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Emotional Abuse

By Cara McMahon

Often when we think of domestic/family violence we think of physical abuse, but it is the emotional and psychological abuse that can be a lot more damaging and can go unrecognised for a long time. Constant criticism, put downs, being humiliated, feeling nothing you do is good enough or being blamed for everything that doesn’t go well, are common forms of emotional abuse. It can also extend to controlling behaviour and/or isolating you from family and friend, it often starts subtly when your partner expresses how he doesn’t want you to go out as he wants to spend time with you, or regular calls to you at home or work to see how you are, but then questioning when you are not where he thought you should be.

As we start out in a relationship we establish patterns of behaviour and often compromise with a partner to make the relationship work, but it is important to be mindful of the patterns of behaviours that we accept as they can quickly become the ‘norm’. It is only after years that you may realise that you are not comfortable with how you are being treated in the relationship. As there are no obvious scars (unlike physical abuse) you find yourself questioning behaviours but not being sure if they are real or not. Without wanting to ask others what they think, as often abusers are also ‘charmers’, you only have yourself to rationalise it/work it through. Depending on the extent of the emotional abuse, the impact on one’s sense of self (self-esteem and self- confidence) can be very negative. If you are constantly being given the message that you are not good enough, you can start to believe it, so your judgement how on you are being treated can become distorted.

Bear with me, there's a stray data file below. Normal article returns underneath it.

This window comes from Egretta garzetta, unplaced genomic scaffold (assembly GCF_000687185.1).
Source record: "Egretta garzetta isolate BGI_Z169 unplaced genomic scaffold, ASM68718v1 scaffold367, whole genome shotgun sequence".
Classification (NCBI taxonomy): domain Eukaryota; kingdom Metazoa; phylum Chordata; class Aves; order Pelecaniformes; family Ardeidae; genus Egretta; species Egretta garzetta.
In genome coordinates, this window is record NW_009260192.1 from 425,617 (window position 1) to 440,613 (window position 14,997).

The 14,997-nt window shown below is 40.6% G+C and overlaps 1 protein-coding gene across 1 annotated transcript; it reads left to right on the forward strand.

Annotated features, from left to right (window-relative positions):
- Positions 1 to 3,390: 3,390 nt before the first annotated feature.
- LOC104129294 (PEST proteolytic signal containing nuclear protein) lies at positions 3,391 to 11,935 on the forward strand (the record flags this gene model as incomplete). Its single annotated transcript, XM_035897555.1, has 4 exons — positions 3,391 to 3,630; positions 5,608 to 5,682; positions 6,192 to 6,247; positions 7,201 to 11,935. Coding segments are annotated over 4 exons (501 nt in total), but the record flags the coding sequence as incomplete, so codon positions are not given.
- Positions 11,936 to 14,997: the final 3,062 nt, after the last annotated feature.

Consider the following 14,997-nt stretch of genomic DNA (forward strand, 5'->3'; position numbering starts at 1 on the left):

As well as having a negative impact on your self-esteem and confidence, emotional abuse can leave you feeling depressed and anxious. If you feel this way or recognise some of these behaviours and would like to talk to someone or get support to cope with it, you can contact:

Women’s Health West: 03 9689 9588

Safe Steps Family Violence Response Centre: 1800 015 188

If you are in immediate danger call the police on: 000

Speak to your GP or counsellor, to get more support for yourself and your family.

Cara McMahon is a counsellor with extensive experience working with clients affected by trauma, emotional abuse and family violence. You can book an appointment to see Cara by ringing Eleanor Clinic on: (03) 9318 4666